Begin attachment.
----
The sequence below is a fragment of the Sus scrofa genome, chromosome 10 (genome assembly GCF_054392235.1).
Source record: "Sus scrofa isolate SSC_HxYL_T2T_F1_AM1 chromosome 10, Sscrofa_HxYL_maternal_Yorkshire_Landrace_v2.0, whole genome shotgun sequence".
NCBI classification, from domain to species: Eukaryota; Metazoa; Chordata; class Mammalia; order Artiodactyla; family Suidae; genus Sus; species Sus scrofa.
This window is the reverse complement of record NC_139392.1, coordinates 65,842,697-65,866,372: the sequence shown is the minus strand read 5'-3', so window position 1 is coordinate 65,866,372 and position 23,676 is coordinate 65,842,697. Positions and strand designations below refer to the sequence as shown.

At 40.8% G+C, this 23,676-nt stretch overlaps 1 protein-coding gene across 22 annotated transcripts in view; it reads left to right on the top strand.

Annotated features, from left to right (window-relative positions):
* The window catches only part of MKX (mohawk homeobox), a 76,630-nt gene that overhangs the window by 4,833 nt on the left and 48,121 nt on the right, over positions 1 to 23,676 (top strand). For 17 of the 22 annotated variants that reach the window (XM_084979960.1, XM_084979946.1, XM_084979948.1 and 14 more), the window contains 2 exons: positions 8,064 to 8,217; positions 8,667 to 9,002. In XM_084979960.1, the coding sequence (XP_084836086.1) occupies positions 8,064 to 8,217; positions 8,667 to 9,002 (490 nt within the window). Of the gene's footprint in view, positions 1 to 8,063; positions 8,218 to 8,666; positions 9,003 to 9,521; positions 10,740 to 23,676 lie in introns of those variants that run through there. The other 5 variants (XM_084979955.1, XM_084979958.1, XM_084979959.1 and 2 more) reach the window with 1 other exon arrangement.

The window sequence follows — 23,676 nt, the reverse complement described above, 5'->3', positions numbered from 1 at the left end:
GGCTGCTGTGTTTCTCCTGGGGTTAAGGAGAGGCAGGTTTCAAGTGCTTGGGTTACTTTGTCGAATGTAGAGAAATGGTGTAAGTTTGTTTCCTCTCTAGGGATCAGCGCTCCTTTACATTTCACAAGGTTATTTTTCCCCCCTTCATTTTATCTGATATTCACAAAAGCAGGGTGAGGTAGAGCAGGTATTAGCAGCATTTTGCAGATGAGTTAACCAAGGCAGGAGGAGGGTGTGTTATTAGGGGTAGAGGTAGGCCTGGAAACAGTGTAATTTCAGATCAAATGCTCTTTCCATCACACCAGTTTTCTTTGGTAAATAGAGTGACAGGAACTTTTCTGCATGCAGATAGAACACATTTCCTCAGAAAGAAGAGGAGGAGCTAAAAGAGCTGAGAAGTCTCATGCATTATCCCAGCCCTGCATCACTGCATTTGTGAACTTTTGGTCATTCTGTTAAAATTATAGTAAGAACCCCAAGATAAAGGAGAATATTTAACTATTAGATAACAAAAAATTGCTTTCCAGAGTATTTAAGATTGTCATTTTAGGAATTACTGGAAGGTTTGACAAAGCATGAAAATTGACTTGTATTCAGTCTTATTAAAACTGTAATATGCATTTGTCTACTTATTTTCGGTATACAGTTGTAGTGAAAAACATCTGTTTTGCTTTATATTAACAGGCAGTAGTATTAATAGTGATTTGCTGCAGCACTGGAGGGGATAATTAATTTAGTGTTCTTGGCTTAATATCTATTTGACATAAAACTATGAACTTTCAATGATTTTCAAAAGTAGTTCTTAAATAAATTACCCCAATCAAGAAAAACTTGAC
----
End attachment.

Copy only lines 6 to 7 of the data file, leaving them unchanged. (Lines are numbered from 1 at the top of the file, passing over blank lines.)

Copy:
Annotated features, from left to right (window-relative positions):
* The window catches only part of MKX (mohawk homeobox), a 76,630-nt gene that overhangs the window by 4,833 nt on the left and 48,121 nt on the right, over positions 1 to 23,676 (top strand). For 17 of the 22 annotated variants that reach the window (XM_084979960.1, XM_084979946.1, XM_084979948.1 and 14 more), the window contains 2 exons: positions 8,064 to 8,217; positions 8,667 to 9,002. In XM_084979960.1, the coding sequence (XP_084836086.1) occupies positions 8,064 to 8,217; positions 8,667 to 9,002 (490 nt within the window). Of the gene's footprint in view, positions 1 to 8,063; positions 8,218 to 8,666; positions 9,003 to 9,521; positions 10,740 to 23,676 lie in introns of those variants that run through there. The other 5 variants (XM_084979955.1, XM_084979958.1, XM_084979959.1 and 2 more) reach the window with 1 other exon arrangement.